Geography and Geographers continues to be the most comprehensive and up-to-date overview of human geography available. It provides a survey of the major debates, key thinkers and schools of thought in the English-speaking world, setting them within the context of economic, social, cultural, political and intellectual changes. It is essential reading for all undergraduate geography students.
It draws on a wide reading of the geographical literature and addresses the ways geography and its history are understood and the debates among geographers regarding what the discipline should study and how.
This extensively updated seventh edition offers a thoroughly contemporary perspective on human geography for new and more experienced students alike.
Table of Contents
1. The Nature of an Academic Discipline 2. Foundations 3. Growth of Systematic Studies and the Adoption of 'Scientific Method’ 4. Human Geography as Spatial Science 5. Humanistic Geography 6. 'Radical' Geographies 7. Postmodernism, Poststructuralism and Postcolonialism 8. Gendered Geographies 9. Applied Geography and the Relevance Debates 10. A Changing Discipline?
Ron Johnston is Professor of Geography at the University of Bristol.
James D. Sidaway is Professor of Political Geography at the National University of Singapore.
‘Has probably done more to shape human geographers’ collective sense of what geography is and has been about than any other single source.’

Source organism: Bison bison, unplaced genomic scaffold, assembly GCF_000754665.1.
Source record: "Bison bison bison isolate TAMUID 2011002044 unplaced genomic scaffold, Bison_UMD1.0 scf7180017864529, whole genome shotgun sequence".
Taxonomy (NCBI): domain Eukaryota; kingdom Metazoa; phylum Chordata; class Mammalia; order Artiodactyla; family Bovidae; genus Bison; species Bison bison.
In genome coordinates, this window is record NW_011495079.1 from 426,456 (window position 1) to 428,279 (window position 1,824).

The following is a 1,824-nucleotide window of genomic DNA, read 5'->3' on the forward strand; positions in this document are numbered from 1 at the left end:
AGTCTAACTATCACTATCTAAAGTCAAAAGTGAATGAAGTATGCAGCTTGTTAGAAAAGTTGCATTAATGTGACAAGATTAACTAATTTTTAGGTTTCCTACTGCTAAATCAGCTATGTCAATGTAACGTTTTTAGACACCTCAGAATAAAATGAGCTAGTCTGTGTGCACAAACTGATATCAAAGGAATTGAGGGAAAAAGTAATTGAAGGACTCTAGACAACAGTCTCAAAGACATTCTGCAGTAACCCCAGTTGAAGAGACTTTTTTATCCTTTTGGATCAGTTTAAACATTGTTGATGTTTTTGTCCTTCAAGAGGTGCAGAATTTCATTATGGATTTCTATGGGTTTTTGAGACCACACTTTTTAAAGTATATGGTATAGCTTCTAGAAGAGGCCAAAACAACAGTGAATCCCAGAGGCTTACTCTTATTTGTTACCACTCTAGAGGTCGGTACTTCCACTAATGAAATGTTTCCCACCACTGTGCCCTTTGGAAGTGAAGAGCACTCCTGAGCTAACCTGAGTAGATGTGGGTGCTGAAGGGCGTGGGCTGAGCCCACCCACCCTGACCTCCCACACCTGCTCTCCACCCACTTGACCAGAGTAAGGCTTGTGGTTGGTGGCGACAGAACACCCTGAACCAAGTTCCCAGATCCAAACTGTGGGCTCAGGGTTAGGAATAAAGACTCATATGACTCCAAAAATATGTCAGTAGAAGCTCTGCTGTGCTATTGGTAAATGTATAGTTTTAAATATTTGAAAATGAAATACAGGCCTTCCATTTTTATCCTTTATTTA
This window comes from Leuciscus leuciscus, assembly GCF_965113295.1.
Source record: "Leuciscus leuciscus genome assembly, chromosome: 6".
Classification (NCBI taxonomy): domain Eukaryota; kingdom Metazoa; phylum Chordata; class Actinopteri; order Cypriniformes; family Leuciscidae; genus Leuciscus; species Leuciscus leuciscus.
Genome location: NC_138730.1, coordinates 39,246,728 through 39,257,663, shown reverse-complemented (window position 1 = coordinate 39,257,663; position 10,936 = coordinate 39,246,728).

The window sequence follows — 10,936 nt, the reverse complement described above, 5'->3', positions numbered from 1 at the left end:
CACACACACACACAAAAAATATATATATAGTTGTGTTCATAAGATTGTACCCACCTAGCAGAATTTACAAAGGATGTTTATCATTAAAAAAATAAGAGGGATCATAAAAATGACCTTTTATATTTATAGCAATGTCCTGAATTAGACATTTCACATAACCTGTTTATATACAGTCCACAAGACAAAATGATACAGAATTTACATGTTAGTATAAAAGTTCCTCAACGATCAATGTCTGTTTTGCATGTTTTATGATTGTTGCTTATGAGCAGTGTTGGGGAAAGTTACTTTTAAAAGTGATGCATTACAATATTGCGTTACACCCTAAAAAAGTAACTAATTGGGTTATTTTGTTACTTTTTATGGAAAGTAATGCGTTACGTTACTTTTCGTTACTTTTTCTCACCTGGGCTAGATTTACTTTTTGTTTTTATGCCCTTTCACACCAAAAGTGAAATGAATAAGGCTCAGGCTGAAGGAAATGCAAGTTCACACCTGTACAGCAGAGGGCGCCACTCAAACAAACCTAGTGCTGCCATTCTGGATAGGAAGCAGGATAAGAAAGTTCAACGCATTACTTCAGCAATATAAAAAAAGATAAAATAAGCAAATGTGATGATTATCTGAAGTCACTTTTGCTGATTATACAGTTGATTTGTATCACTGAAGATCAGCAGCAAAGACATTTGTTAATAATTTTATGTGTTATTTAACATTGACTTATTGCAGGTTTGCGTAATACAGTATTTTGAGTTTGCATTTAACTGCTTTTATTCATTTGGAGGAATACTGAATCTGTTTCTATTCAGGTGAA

Murray Low [commenting on the fifth edition], Political Geography (2004)
Comments on the seventh edition:
"This new edition of Geography and Geographers is especially welcome. By providing what the authors call "wider discussions of the contexts" within which geographical endeavour has been located, it shows that the historical geography of geography has come of age. As a working map of the territory, this is a superlative piece of intellectual cartography that no geographers wanting to orientate themselves can afford to be without."
Professor David N. Livingstone, Queen’s University Belfast
"Geography and Geographers is a living classic. It provides a compelling and subtle narrative of the key intellectual shifts shaping contemporary Geography, one that is sensitive to the range of factors that shape academic knowledge. An invaluable resource for scholars from students to professors, and an intellectual achievement in its own right."
Professor Clive Barnett, Professor of Geography and Social Theory, University of Exeter